Clausius-Clapeyron Equation

Clausius-Clapeyron equation

[klȯz·ē·əs kla·pā‚rōn i‚kwā·zhən]
(thermodynamics)
An equation governing phase transitions of a substance, dp/dT = Δ H /(T Δ V), in which p is the pressure, T is the temperature at which the phase transition occurs, Δ H is the change in heat content (enthalpy), and Δ V is the change in volume during the transition. Also known as Clapeyron-Clausius equation; Clapeyron equation.

Clausius-Clapeyron Equation

 

a thermodynamic equation relating to the transition processes of a substance from one phase to another (such as vaporization, fusion, sublimation, polymorphic transformation). According to the Clausius-Clapeyron equation, the heat of a phase transition (for example, heat of vaporization, heat of fusion) under equilibrium conditions is defined by the equation

where T is the temperature of transition (isothermal process), dp/dT is the value of the derivative of pressure with respect to temperature at a given temperature of the transition, and (V2V1) is the change in the volume of the substance during its transition from the first phase to the second.

The equation was initally derived in 1834 by B. P. E. Clapeyron from analysis of the Carnot cycle for the condensation of steam in thermal equilibrium with the liquid. R. Clausius refined the equation in 1850 and extended it to other phase transitions. The Clausius-Clapeyron equation is applicable to any phase transition accompanied by either absorption or evolution of heat (the phase transition of the first order) and is a direct result of the conditions of phase equilibrium from which it is derived.

The Clausius-Clapeyron equation may be used for calculating any of the quantities entering into the equation if the remaining quantities are known. In particular, the equation is used for calculating the heats of evaporation, which are difficult to determine experimentally.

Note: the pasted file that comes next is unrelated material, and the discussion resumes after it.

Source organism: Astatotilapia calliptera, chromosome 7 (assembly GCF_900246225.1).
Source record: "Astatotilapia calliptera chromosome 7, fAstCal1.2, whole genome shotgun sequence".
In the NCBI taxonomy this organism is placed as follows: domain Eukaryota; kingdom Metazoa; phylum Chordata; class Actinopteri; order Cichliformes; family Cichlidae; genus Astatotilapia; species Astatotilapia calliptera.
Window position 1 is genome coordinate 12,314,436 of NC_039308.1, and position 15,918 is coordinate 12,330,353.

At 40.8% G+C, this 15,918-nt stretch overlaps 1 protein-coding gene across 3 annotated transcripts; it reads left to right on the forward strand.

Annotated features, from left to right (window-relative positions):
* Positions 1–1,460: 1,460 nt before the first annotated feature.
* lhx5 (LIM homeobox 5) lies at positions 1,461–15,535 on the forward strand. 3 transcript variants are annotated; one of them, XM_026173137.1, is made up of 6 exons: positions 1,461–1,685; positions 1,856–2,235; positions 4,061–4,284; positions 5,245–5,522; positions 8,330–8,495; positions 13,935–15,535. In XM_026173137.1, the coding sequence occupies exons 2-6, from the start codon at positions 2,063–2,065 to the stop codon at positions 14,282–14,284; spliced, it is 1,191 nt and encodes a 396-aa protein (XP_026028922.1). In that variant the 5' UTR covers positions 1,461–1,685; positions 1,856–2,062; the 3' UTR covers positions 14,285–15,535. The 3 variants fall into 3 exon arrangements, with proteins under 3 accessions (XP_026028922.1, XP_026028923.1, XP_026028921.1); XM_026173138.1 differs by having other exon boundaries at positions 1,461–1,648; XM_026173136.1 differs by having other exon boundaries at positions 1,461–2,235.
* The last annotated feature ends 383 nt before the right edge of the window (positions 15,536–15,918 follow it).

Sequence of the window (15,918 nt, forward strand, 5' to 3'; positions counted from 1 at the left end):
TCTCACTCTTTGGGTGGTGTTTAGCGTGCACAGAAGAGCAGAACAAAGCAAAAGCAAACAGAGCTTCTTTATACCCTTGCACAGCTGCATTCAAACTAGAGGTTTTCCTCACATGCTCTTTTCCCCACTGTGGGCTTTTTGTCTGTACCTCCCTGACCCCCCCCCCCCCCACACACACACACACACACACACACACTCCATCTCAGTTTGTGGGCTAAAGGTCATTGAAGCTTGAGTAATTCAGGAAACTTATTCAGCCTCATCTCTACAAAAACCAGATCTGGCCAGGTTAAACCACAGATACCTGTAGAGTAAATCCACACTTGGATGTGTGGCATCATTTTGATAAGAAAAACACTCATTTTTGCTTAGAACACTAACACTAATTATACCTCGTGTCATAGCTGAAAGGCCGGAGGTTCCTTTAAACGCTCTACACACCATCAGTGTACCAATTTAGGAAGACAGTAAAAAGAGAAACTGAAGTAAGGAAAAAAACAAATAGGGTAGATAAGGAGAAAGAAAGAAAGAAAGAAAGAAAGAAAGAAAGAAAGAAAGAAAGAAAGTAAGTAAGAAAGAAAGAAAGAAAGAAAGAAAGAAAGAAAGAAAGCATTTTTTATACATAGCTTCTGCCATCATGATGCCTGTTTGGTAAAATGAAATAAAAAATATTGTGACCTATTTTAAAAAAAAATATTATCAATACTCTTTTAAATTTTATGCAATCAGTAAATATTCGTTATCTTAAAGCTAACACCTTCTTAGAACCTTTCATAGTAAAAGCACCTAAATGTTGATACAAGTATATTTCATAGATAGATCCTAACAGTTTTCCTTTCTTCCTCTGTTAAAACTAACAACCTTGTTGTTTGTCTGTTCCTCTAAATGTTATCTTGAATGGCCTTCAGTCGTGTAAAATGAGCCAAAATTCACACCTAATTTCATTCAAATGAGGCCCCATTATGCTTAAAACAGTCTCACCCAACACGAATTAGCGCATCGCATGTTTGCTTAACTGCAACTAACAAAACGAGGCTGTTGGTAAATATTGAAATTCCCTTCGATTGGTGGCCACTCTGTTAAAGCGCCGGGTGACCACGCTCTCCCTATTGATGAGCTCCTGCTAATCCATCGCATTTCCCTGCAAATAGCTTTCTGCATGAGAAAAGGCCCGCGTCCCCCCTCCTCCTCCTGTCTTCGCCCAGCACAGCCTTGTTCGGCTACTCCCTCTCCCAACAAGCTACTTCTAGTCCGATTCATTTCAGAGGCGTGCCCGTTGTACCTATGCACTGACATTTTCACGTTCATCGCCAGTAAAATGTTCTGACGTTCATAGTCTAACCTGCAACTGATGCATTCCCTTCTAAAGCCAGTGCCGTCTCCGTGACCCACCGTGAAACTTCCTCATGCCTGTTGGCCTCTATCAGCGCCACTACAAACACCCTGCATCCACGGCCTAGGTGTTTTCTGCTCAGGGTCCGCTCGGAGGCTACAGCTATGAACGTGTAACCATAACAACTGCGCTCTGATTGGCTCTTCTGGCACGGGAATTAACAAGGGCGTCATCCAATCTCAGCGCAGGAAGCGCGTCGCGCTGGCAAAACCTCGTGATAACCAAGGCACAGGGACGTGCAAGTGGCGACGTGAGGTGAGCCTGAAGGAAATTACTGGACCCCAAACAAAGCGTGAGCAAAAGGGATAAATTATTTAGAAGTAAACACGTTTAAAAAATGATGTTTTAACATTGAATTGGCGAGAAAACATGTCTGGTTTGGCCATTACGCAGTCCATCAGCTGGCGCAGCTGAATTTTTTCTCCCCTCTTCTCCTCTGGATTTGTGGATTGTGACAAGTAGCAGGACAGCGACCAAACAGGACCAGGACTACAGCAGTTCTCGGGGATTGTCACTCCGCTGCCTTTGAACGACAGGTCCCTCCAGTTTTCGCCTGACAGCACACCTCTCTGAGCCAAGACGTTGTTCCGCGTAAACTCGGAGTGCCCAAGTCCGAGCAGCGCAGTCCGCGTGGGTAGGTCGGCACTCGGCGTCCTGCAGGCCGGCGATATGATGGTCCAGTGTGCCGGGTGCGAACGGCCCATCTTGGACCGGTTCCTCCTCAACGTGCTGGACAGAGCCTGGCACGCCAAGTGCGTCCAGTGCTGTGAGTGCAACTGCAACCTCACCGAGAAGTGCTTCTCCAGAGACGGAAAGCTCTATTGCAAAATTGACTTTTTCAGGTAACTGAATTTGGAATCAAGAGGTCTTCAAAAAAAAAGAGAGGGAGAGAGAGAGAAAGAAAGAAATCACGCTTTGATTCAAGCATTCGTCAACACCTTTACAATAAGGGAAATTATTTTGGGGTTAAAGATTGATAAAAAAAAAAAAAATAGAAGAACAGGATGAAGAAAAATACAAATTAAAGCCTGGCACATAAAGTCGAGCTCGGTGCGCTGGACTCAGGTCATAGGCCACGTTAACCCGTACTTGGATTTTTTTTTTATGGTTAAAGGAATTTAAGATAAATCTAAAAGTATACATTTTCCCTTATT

The Clausius-Clapeyron equation may be formulated in terms of the derivatives dp/dT or dT/dp:

For evaporation and sublimation processes, dp/dT expresses the change in the saturation vapor pressure p with the temperature T, whereas for the processes of fusion and polymorphic transformation, dT/dp determines the change in the transition temperature with the pressure. In other words, the Clausius-Clapeyron equation is a differential equation of the curve of phase equilibrium in terms of the variables p and T.

In order to solve the Clausius-Clapeyron equation it is necessary to know how the quantities L, V1, and V2 change with temperature and pressure, which is a difficult task. This relationship is usually determined empirically and the Clausius-Clapeyron equation is solved numerically.

The Clausius-Clapeyron equation may be applied to pure substances and to solutions and the separate components of solutions. In the latter cases, the Clausius-Clapeyron equation relates the partial pressure of unsaturated vapor of a given component to its partial heat of vaporization.

REFERENCE

Kurs fizicheskoi khimii, 2nd ed., vol. 1. Edited by la. I. Gerasimov. Moscow, 1969.

IU. I. POLIAKOV

References in periodicals archive ?
Thus, for deriving a cooling-heating cycle vapor pressure equation an arithmetic average of the corresponding integrated Clausius-Clapeyron equation constants of the cool-down and heat-up steps (described as the intercept, which is proportional to vaporization entropy, and slope, which is proportional to vaporization enthalpy or heats of vaporization) was taken.
Figure 1 presents graphically the vapor pressure curves obtained (extrapolated vapor pressures up to predicted critical temperatures, predicted by Klincewicz's relation [23]) of five cooling-heating cycles in the form of the integrated Clausius-Clapeyron equation, presented as
In contrary to the temperature dependence of diffusion described generally by Clausius-Clapeyron equation (16), the diffusion coefficients for [SO.
Then by using the Clausius-Clapeyron equation, the vapour pressure corresponding to this temperature is calculated.
Using the Clausius-Clapeyron equation, the heat of desorption is expressed as: